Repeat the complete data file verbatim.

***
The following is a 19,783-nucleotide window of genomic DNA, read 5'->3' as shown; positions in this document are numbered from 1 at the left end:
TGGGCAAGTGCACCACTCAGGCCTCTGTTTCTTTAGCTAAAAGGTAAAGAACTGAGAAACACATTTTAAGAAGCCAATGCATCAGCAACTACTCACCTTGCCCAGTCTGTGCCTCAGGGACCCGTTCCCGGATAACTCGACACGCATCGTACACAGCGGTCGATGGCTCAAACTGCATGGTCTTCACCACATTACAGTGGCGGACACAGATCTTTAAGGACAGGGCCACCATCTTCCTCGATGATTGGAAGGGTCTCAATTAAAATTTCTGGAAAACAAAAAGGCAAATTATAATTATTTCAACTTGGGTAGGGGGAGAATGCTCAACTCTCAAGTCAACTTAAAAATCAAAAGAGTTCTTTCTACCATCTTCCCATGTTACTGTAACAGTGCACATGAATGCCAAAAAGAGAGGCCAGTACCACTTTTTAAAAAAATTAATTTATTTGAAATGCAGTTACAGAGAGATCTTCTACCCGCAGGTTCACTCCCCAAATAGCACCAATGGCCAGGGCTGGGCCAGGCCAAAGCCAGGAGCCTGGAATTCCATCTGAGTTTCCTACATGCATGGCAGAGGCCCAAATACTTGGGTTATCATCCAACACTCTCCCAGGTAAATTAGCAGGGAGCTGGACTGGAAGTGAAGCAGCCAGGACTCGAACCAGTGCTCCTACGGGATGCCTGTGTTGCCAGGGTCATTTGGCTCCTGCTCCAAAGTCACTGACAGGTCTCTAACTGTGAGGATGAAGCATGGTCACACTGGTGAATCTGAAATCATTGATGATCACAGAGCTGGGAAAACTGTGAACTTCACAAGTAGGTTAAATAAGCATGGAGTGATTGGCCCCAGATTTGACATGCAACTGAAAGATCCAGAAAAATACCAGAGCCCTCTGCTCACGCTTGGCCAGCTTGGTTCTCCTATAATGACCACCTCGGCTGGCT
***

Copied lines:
The following is a 19,783-nucleotide window of genomic DNA, read 5'->3' as shown; positions in this document are numbered from 1 at the left end:
TGGGCAAGTGCACCACTCAGGCCTCTGTTTCTTTAGCTAAAAGGTAAAGAACTGAGAAACACATTTTAAGAAGCCAATGCATCAGCAACTACTCACCTTGCCCAGTCTGTGCCTCAGGGACCCGTTCCCGGATAACTCGACACGCATCGTACACAGCGGTCGATGGCTCAAACTGCATGGTCTTCACCACATTACAGTGGCGGACACAGATCTTTAAGGACAGGGCCACCATCTTCCTCGATGATTGGAAGGGTCTCAATTAAAATTTCTGGAAAACAAAAAGGCAAATTATAATTATTTCAACTTGGGTAGGGGGAGAATGCTCAACTCTCAAGTCAACTTAAAAATCAAAAGAGTTCTTTCTACCATCTTCCCATGTTACTGTAACAGTGCACATGAATGCCAAAAAGAGAGGCCAGTACCACTTTTTAAAAAAATTAATTTATTTGAAATGCAGTTACAGAGAGATCTTCTACCCGCAGGTTCACTCCCCAAATAGCACCAATGGCCAGGGCTGGGCCAGGCCAAAGCCAGGAGCCTGGAATTCCATCTGAGTTTCCTACATGCATGGCAGAGGCCCAAATACTTGGGTTATCATCCAACACTCTCCCAGGTAAATTAGCAGGGAGCTGGACTGGAAGTGAAGCAGCCAGGACTCGAACCAGTGCTCCTACGGGATGCCTGTGTTGCCAGGGTCATTTGGCTCCTGCTCCAAAGTCACTGACAGGTCTCTAACTGTGAGGATGAAGCATGGTCACACTGGTGAATCTGAAATCATTGATGATCACAGAGCTGGGAAAACTGTGAACTTCACAAGTAGGTTAAATAAGCATGGAGTGATTGGCCCCAGATTTGACATGCAACTGAAAGATCCAGAAAAATACCAGAGCCCTCTGCTCACGCTTGGCCAGCTTGGTTCTCCTATAATGACCACCTCGGCTGGCT